Forever Home: Parents Of Adult Children With Intellectual Or Developmental Disabilities Fuel New Wave Of Arizona Housing
As young adults with intellectual and developmental disabilities age, their parents not only confront their own mortality but also the question, what will happen to my child? Well, some parents are kicking convention to the curb to create their child’s forever home.
Part I: First Place
Denise Resnik is the founder, president and CEO of First Place, it’s a new concept of apartment-style living, an she's hosting First Place's fifth semi-annual global leadership symposium. "This week, we have 30 people from 10 states and six from abroad."
First Place is new model of housing, and the people who live here are men and women with intellectual and developmental disabilities or IDD, including Resnik’s own son, Matt, who has autism. Just after Matt’s first birthday, he stopped responding to his name. He was about 2 when he was diagnosed.
"And I feared where he might live because at that time after his diagnosis we were told to love, accept and plan to institutionalize him — and going to those institutions, it made my skin crawl," she said.
Resnik wanted something very different for Matt. Her background was in real estate. So she got to work. She and her partners evaluated more than 100 options and while they didn’t find “the one,” they came up with goals and ideas.
"So First Place was created to be innovative and disruptive," she said. "Because we’re talking about an unprecedented number of children with autism entering adulthood this decade."
And that’s one reason why Karen Fluharty is here from New Jersey.
"I’m the mom of Ryan," she said proudly. "Ryan is 17. He turned 17 two days ago. He’s a happy, wonderful young man."
Fluharty is also the founder of an organization called Parents with a Plan, which aims to bring supportive housing options like First Place to New Jersey.
"Part of the challenge of being a parent with child on the spectrum, is what happens after 21 and candidly all of the support systems from the government or the school system, those fall off a cliff," she explained.
So as Fluharty looks ahead to a time when maybe she’s not around, she wants Ryan to live in a home where he’ll thrive. "And our ability to create a home comes with community," she said. "It comes with jobs, it comes with friends, it comes with the ability to have your family nearby."
And that’s just what First Place offers: independence — residents can live in their own rental apartment, with or without roommates — lifelong learning and volunteer opportunities, work, and relationships. Life on their own terms. It’s why Resnik hosts these symposiums.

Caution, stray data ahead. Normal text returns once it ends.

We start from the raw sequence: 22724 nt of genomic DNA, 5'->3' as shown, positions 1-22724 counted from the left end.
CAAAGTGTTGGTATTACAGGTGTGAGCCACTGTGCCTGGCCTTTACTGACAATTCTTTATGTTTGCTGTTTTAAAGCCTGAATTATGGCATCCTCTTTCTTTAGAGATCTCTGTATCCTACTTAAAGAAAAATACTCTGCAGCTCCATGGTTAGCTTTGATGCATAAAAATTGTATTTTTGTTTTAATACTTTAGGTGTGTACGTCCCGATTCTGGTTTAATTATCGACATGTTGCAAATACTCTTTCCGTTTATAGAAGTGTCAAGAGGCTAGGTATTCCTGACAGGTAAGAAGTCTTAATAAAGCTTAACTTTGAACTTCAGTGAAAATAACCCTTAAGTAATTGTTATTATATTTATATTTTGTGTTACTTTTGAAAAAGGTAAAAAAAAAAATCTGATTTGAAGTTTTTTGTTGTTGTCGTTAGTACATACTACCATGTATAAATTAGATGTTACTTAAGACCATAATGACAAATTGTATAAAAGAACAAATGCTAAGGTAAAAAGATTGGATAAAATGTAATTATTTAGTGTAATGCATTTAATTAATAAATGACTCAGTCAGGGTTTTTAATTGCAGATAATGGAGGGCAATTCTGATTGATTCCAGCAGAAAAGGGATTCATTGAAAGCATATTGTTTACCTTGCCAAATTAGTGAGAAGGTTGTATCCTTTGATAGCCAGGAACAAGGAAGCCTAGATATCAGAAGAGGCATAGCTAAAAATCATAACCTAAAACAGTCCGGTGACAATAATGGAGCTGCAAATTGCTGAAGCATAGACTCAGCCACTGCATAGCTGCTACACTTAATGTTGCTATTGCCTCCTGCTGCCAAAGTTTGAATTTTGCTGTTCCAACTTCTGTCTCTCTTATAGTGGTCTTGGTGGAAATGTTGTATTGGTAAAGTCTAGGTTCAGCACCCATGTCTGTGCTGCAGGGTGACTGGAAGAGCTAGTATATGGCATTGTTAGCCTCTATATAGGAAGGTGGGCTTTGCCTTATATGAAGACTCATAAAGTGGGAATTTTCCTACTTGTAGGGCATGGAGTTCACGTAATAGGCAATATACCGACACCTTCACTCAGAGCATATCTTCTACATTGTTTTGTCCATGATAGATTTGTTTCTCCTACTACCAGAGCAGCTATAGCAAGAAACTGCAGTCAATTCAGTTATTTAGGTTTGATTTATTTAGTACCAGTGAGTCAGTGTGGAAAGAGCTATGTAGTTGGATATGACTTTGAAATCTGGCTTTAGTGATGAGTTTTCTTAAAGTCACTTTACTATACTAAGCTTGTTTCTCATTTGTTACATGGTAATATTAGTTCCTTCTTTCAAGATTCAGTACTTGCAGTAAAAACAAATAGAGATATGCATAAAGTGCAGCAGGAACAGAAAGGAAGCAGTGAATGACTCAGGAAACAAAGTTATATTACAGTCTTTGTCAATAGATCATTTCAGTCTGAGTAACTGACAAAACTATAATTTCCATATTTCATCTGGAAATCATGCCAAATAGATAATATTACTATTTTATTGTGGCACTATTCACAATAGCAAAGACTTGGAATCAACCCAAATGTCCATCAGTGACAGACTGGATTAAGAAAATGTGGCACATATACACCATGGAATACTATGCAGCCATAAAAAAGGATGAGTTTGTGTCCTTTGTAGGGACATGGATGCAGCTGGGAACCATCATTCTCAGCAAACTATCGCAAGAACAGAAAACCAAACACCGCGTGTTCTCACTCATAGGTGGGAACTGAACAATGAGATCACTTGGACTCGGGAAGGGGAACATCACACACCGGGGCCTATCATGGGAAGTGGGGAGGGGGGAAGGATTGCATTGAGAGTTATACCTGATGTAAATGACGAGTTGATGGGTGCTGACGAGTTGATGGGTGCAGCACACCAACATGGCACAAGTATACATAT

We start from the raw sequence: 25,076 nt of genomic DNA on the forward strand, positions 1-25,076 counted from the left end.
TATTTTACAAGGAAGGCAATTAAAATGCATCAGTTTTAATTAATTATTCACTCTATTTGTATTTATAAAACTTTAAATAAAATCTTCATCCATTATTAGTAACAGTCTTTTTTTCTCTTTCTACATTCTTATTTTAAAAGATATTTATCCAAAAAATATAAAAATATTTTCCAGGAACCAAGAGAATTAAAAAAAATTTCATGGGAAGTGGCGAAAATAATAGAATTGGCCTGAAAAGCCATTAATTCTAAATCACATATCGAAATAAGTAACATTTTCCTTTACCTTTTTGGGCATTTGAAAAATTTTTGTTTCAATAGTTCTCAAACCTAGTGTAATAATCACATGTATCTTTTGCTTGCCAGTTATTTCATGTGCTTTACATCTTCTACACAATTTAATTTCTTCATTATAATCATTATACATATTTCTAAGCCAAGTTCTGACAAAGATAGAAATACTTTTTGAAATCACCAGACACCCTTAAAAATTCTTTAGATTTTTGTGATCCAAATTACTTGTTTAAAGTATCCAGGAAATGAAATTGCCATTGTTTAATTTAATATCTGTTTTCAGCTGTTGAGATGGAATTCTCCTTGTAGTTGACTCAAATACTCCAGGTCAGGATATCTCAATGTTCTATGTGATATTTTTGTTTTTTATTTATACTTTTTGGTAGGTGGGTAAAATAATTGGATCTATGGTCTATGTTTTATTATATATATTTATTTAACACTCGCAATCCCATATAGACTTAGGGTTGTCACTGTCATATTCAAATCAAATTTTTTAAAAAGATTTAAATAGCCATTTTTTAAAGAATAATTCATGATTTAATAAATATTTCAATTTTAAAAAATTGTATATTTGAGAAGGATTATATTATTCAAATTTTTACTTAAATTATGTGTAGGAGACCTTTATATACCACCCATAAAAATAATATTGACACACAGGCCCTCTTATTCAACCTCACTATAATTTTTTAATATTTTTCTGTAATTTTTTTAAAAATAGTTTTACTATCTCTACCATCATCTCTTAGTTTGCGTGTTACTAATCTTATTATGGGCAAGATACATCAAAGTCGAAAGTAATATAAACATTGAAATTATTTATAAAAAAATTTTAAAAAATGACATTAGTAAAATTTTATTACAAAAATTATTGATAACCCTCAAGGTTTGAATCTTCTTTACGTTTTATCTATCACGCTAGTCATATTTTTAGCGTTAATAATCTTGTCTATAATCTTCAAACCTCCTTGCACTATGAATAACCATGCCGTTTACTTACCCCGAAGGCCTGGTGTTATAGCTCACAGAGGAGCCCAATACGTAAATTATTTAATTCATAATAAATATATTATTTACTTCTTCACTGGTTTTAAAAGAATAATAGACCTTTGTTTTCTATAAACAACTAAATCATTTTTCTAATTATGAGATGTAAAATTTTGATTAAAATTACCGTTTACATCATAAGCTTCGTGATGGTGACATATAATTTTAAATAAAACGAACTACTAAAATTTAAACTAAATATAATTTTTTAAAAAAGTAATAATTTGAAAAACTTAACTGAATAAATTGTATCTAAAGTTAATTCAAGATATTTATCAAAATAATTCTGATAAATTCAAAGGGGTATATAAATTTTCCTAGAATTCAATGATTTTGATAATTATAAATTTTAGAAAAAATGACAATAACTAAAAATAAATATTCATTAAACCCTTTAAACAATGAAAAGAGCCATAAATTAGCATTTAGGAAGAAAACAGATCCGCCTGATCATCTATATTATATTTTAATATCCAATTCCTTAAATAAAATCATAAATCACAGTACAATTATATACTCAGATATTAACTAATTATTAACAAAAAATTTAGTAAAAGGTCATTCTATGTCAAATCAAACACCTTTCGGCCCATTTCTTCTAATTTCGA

"And to learn from each other, too," she explained. "As pioneers and future collaborators of how we can go farther together, and really fueling a new wave of real estate and a new marketplace." Even beyond our own borders. Dr. Rose-Mary Boustany is from Beirut, Lebanon. She helped create OpenMinds, an organization that supports children with disabilities.
"We are going to build a place of living, life, education, ability to work, which is just 25 minutes from the capital Beirut," she explained. "And we’ve come here to attend this conference to see different models of how to do this."
The Centers for Disease Control estimates that 1 in 59 children is diagnosed with autism spectrum disorder — a figure that appears to be on the rise. And according to the organization Autism Speaks, many parents are already dealing with waiting lists for services and housing. And like Resnik said earlier, this population is coming of age — and parents won’t always be around.
But what about siblings? Almost everyone in this series said they did not want their child to be a burden to their other sibling. Even in a supportive community like First Place, many residents still need some support, so who will care for them?
Resnik is clear on that: "And that’s the community, and the only way you can build a community is to make sure that people get to know your loved one," she said. "Really, the best definition of community are the number of people you don’t pay to care about you."
According to Arizona’s Department of Economic Security, there are 42,000 people with IDD who are receiving services such as housing. Mike Trailor is the director of DES and is a proponent of these supportive housing solutions.
"The general services we provide, I think are effective," Trailor said. "There are people with greater needs that I think we’ve in some cases failed to meet their needs, and these more innovative approaches are filling that gap."
Trailor says the state is looking at ways to continue supporting the development of these types of communities. But for now, cost will likely remain a barrier for many families. These places are typically private pay, and it can cost a few thousand dollars a month.